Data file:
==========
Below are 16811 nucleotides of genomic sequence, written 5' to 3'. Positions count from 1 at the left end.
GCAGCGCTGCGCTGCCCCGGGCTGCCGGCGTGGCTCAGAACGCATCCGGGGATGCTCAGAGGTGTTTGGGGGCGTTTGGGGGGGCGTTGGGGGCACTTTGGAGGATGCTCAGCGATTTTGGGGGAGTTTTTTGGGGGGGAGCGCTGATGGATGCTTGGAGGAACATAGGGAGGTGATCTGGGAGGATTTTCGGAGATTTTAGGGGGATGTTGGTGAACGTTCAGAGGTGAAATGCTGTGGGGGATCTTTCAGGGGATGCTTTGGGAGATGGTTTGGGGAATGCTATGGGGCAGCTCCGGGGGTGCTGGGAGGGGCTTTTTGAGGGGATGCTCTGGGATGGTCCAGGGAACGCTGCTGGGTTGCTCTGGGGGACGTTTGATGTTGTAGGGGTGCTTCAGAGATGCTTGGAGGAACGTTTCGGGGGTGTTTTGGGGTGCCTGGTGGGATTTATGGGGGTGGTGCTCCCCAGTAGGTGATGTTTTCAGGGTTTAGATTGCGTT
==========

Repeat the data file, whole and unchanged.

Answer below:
Below are 16811 nucleotides of genomic sequence, written 5' to 3'. Positions count from 1 at the left end.
GCAGCGCTGCGCTGCCCCGGGCTGCCGGCGTGGCTCAGAACGCATCCGGGGATGCTCAGAGGTGTTTGGGGGCGTTTGGGGGGGCGTTGGGGGCACTTTGGAGGATGCTCAGCGATTTTGGGGGAGTTTTTTGGGGGGGAGCGCTGATGGATGCTTGGAGGAACATAGGGAGGTGATCTGGGAGGATTTTCGGAGATTTTAGGGGGATGTTGGTGAACGTTCAGAGGTGAAATGCTGTGGGGGATCTTTCAGGGGATGCTTTGGGAGATGGTTTGGGGAATGCTATGGGGCAGCTCCGGGGGTGCTGGGAGGGGCTTTTTGAGGGGATGCTCTGGGATGGTCCAGGGAACGCTGCTGGGTTGCTCTGGGGGACGTTTGATGTTGTAGGGGTGCTTCAGAGATGCTTGGAGGAACGTTTCGGGGGTGTTTTGGGGTGCCTGGTGGGATTTATGGGGGTGGTGCTCCCCAGTAGGTGATGTTTTCAGGGTTTAGATTGCGTT